Part II: Voting Leave

Part II: Voting Leave
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Given a particularly divisive political climate in the United States, many companies are grappling with whether and how to attempt to limit conversations about politics in the workplace. Some companies are also interested in channeling 2020 Election Day energy into supporting voter turnout efforts and providing nonpartisan voter education information and resources. This three-part blog series explains what employers and managers can do and what pitfalls they need to avoid.

We began this series with Part I: Managing Workplace Political Conversations.

Part II: Voting Leave

It comes as a surprise to many employers that a majority of states require that employees be given time off to vote, and in many cases, that time must be paid.

While we encourage employers to go above and beyond the bare minimum in any given year, the pandemic makes added flexibility especially important and helpful this year. Those who plan to vote on November 3 may face numerous challenges, including long lines, extended travel to dropbox locations, and kids who need supervision during the day. Even where it is possible to vote by mail or absentee ballot, experts anticipate that many people will still want to vote in person, so it is important not to assume that everyone can or should vote by mail. 

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Employers can do their part to encourage voting participation by removing obstacles at work.
And chances are those actions will pay dividends. A July 2018 Global Strategy Group survey found that 76 percent of people were more likely to work for a company that promoted democracy, 81 percent were more likely to buy that company’s products or services, and 81 percent were more likely to recommend the company to their friends or family.

Ways to Facilitate Voting

The most generous approach to encourage voting is making Election Day a paid holiday. This will maximize employees’ ability to vote without concern over lost income. However, this is not an option for many businesses, so employers may consider some of the following alternatives:

  • Make Election Day a no-meetings day. Any meetings that are already scheduled should be rescheduled.
  • Make Election Day a meeting-light day. Move meetings to allow the most time for voting and shorten meeting agendas.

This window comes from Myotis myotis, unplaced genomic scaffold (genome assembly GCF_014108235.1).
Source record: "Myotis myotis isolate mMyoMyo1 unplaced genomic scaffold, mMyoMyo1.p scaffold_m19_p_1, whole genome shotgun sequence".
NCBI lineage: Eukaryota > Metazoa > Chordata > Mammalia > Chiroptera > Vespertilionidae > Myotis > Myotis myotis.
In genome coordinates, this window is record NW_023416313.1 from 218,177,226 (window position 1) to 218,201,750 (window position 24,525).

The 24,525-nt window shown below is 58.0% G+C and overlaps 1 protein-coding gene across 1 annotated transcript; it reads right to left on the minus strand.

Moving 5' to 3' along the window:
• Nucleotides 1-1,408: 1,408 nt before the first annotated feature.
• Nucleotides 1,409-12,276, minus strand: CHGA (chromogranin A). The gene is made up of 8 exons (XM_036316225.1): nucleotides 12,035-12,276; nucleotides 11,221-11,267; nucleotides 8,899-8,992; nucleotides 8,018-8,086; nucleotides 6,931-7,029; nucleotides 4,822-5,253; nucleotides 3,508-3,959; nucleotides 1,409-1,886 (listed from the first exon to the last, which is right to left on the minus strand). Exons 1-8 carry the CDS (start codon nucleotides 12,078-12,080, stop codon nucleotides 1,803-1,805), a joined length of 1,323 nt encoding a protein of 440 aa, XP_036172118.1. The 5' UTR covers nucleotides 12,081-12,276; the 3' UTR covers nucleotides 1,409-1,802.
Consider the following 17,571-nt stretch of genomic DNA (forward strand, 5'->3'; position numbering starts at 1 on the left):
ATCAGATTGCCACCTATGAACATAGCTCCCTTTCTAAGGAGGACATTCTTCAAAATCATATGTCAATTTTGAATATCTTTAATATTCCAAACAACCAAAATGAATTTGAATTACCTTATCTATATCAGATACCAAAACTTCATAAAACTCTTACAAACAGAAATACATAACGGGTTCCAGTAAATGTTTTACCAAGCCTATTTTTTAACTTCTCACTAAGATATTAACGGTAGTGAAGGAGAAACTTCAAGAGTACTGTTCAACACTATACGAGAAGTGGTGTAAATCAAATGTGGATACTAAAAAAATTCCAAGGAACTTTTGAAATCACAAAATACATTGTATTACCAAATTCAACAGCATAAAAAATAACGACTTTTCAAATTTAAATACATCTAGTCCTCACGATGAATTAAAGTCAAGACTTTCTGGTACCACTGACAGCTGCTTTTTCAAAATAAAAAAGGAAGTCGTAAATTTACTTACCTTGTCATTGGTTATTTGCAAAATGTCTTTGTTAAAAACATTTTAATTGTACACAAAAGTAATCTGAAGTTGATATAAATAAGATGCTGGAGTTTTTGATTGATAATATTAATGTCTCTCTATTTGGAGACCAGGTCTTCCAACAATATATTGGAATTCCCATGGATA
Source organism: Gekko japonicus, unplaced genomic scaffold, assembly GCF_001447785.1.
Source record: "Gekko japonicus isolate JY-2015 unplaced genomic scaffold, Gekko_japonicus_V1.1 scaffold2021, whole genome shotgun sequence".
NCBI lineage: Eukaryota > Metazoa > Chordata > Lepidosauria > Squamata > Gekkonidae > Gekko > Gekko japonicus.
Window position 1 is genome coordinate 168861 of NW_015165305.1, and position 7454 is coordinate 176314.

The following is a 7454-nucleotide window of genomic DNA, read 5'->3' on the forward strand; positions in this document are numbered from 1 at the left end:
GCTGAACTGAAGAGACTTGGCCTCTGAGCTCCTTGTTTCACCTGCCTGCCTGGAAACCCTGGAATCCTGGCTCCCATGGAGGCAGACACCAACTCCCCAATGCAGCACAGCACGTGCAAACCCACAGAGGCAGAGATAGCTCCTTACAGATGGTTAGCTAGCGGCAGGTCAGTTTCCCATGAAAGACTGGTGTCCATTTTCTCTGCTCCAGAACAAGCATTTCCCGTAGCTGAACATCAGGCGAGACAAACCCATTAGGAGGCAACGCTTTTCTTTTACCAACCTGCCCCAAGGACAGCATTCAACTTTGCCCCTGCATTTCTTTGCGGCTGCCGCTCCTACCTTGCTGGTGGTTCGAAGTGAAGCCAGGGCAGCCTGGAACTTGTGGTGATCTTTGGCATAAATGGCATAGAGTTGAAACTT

• Work with managers to accommodate absences due to voting.
  • Provide as much paid time off as an employee reasonably needs to vote (even if it is not required by law).
  • Trust employee estimates of how much time is reasonable or sufficient. Anticipate long lines. • Be flexible and plan for last-minute voting leave requests.

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Voter Compliance

Voter Education and Civic Engagement

Employers can help employees to be well informed of their state voting requirements and procedures  and can take steps to promote civic engagement. Suggestions for this extra step include: 

  • Provide nonpartisan information about voting processes and procedures in the state(s) where the company operates. There are many resources for this online. Choose a credible, nonpartisan  source to share. 
  • Provide links to nonpartisan sites with information on how to volunteer as a poll worker or  otherwise be involved with helping ensure a safe and smooth election process. 
  • Encourage employees to explore early voting options where applicable. 
  • Provide paid time off (volunteer time off) for voting-related volunteer activities such as being a  poll worker. 


A few things
not to do:

  • Attempt to influence the political decisions of employees (e.g., by saying, “Our business won’t  survive if candidate X gets elected.” or “If you want to have a job, vote for candidate Y.”) Provide partisan information to employees. 
  • Force any employee or group of employees to participate in any political discussion, even if it  seems nonpartisan. 
  • Ask employees how they voted. 
  • Take adverse actions, threaten, or retaliate against employees for how they vote or for their  political beliefs. 

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